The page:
Dr. Denene Lofland: Microscopic Murder
What’s so interesting about microbiology? Microorganisms were here before man walked the Earth, and they’ll be here after we’re gone. Actually, you would find it difficult to survive without them. Some bacteria, called commensals, live in and on our bodies to our benefit, protecting us from invading pathogens (disease causing germs), and they produce vitamins.
On the opposite end of the spectrum are the bad bugs. They’re responsible for more deaths than cancer, heart attacks, and war. They can disfigure, eat flesh, paralyze, or just make you feel so bad you wish you were dead.
There are four major types of microorganisms: bacteria, viruses, fungi, and parasites. They can cause damage directly, or they can release toxins that do the dirty work for them.
So, how can your villains use microorganisms to kill? First they’ll need a fundamental knowledge of microbiology, such as information that’s taught in a basic college course. Next, the bad guy will need a source of bacteria. Microbiology labs all over the world contain bugs of all types.
Labs of this type are secure so a little B & E would be in order. Or, maybe your villain has a connection with a person who has control of the bug of interest. If so, the evil-doer could make what’s known in the trade as a V.I.P. trip. He’d fly to the friend’s lab, place the bug in a plastic vial, hide the vial in his pocket (V.I.P.), and get back on the plane for the trip home.
Once the potential killer has the bug, he has to keep it alive and reproducing. Bacteria are grown on agar plates (food for bugs) in an incubator. In general, bacteria double in number every 20 minutes. So, if you start with just a few bugs, let’s say 10, and allow them to grow overnight…well, you do the math. Once the bad guy has enough of the bug, then it’s time to deliver it to the intended victim.
Now for a true story. It wasn’t murder, just an unfortunate accident that involved a woman, some green beans, and a home canning jar. Canning jars have lids designed to exhibit a slight indentation in their centers when food is fresh. If the indentation inverts (pops up), the vegetables may be contaminated, and should be discarded.
A woman was preparing dinner for her family and decided to serve some of her home-canned green beans that evening. She picked up a jar of beans, but thought the pop-up didn’t look quite right. So, to satisfy her curiosity, she opened the jar, touched her finger to the bean juice, and tasted it. It tasted fine to her, so she cooked the beans and served the steaming hot dish to her family. The next day the woman died, but her family survived. The beans contained botulism toxin produced by the bacteria, Clostridium botulinum. C. botulinum lives naturally in the soil.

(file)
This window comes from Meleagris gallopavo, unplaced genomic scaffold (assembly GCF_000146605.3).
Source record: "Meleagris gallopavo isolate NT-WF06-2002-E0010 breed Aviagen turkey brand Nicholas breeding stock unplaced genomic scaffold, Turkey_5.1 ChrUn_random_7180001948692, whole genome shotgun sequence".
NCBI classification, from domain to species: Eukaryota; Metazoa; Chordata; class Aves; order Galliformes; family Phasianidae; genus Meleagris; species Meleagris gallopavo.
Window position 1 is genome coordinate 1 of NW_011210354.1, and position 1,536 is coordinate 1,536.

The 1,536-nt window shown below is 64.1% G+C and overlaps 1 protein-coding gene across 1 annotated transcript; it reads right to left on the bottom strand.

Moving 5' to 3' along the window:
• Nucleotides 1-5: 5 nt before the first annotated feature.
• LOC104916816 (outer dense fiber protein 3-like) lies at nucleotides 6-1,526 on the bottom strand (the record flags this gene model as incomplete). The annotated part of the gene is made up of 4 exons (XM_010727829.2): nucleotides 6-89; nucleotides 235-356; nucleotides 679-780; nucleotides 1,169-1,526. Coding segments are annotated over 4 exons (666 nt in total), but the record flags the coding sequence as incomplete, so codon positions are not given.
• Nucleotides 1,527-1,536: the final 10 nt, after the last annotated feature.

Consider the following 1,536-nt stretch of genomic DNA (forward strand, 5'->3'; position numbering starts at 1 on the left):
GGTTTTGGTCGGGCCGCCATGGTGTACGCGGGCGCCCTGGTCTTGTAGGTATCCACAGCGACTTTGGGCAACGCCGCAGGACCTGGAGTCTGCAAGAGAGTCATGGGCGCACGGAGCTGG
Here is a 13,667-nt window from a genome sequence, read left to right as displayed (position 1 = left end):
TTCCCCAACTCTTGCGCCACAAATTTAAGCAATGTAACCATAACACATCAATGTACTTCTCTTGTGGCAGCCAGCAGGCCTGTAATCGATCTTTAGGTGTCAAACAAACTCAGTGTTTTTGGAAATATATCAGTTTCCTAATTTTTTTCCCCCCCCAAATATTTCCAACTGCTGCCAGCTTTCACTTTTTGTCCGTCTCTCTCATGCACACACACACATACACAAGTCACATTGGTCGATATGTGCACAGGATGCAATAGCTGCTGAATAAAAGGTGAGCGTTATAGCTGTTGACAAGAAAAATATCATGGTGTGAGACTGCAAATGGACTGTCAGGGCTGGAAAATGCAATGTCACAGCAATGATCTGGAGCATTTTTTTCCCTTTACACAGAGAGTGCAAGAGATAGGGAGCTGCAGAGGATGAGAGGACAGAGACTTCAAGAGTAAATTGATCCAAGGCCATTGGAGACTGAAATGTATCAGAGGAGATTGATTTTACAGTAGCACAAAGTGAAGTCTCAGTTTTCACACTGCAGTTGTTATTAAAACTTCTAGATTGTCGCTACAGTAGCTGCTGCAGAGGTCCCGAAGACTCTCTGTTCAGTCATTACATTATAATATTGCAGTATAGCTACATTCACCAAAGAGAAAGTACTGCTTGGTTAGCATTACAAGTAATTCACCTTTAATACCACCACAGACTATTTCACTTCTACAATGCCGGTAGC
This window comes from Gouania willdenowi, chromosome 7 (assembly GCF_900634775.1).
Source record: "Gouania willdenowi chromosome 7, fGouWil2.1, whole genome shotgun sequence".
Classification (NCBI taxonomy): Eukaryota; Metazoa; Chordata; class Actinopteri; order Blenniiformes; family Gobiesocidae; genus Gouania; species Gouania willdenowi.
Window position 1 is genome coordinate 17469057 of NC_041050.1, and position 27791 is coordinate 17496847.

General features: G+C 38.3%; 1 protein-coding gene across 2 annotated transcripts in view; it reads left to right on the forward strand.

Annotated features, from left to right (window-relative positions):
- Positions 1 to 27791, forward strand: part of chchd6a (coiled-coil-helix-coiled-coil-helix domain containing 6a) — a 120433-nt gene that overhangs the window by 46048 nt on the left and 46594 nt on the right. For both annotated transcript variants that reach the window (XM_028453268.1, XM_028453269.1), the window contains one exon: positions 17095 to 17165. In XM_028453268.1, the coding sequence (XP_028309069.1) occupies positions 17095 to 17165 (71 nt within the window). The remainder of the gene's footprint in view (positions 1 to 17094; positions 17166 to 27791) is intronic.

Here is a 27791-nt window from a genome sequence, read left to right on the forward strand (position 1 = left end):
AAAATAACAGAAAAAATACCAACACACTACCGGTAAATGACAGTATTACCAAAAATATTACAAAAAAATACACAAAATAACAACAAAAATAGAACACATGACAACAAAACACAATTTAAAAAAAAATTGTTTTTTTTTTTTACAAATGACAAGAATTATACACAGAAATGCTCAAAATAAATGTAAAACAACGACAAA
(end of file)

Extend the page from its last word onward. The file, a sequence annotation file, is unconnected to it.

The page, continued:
Botulism toxin is one of the most powerful neurotoxins known to man. About 10 ounces could kill everyone on Earth. It works by paralyzing its victim. Why didn’t the other members of the family die? The toxin is inactivated by heat.
Dr. Denene Lofland received her PhD degree in pathology from the Medical College of Virginia, and she’s a trained clinical microbiologist. She has served as the Director of Clinical Laboratory Sciences at Wright State University, and has worked in biotech/drug research and development for many years.
As a biotech director she and her team developed and received FDA approvals of the drugs gemifloxacin (Factive), an antibiotic for the treatment of bacterial pneumonia, and Cayston, an inhaled antibiotic for cystic fibrosis. Both medications have been prescribed by physicians worldwide.
As Manager of Operations for a company that specialized in high-level anti-bioterrorism research and development, Denene supervised several projects, including government-sponsored research for the Defense Advanced Research Project Agency (DARPA), which required her to maintain a secret security clearance.
Denene has published numerous articles in scientific and other peer-reviewed journals. She contributed to the thirteenth edition of Bailey and Scott’s Diagnostic Microbiology, and she’s a contributing author of the Textbook of Diagnostic Microbiology (Elsevier 2022).
She was recently named a Fellow of the Association of Clinical Scientists, an elite association of top scientists from around the world that includes pathologists, clinical chemists, molecular and cell biologists, microbiologists, immunologists, hematologists, cytogeneticists, toxicologists, pharmacokineticists, clinicians, cancer researchers and other doctoral scientists who are experts in laboratory methods for the elucidation, diagnosis, and treatment of human diseases.
Denene recently retired as director of Microbiology and Immunology at Drexel University College of Medicine.
Oh, definitely good fodder for our stories. Thanks!